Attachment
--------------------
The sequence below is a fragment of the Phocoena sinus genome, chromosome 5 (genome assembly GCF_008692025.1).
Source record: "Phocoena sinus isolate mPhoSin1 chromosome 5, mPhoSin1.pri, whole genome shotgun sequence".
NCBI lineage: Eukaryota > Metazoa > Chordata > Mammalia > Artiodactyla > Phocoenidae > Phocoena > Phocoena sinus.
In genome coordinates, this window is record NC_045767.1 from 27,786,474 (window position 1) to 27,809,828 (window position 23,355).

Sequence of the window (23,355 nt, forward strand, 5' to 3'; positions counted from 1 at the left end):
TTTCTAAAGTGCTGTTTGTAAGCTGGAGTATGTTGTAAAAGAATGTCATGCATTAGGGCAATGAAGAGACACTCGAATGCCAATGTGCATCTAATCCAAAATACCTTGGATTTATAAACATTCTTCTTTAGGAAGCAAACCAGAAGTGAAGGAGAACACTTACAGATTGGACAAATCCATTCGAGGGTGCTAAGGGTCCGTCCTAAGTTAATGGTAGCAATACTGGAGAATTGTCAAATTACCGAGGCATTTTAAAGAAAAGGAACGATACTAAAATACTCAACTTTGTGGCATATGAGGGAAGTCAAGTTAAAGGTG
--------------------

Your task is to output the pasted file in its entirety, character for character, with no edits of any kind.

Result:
The sequence below is a fragment of the Phocoena sinus genome, chromosome 5 (genome assembly GCF_008692025.1).
Source record: "Phocoena sinus isolate mPhoSin1 chromosome 5, mPhoSin1.pri, whole genome shotgun sequence".
NCBI lineage: Eukaryota > Metazoa > Chordata > Mammalia > Artiodactyla > Phocoenidae > Phocoena > Phocoena sinus.
In genome coordinates, this window is record NC_045767.1 from 27,786,474 (window position 1) to 27,809,828 (window position 23,355).

Sequence of the window (23,355 nt, forward strand, 5' to 3'; positions counted from 1 at the left end):
TTTCTAAAGTGCTGTTTGTAAGCTGGAGTATGTTGTAAAAGAATGTCATGCATTAGGGCAATGAAGAGACACTCGAATGCCAATGTGCATCTAATCCAAAATACCTTGGATTTATAAACATTCTTCTTTAGGAAGCAAACCAGAAGTGAAGGAGAACACTTACAGATTGGACAAATCCATTCGAGGGTGCTAAGGGTCCGTCCTAAGTTAATGGTAGCAATACTGGAGAATTGTCAAATTACCGAGGCATTTTAAAGAAAAGGAACGATACTAAAATACTCAACTTTGTGGCATATGAGGGAAGTCAAGTTAAAGGTG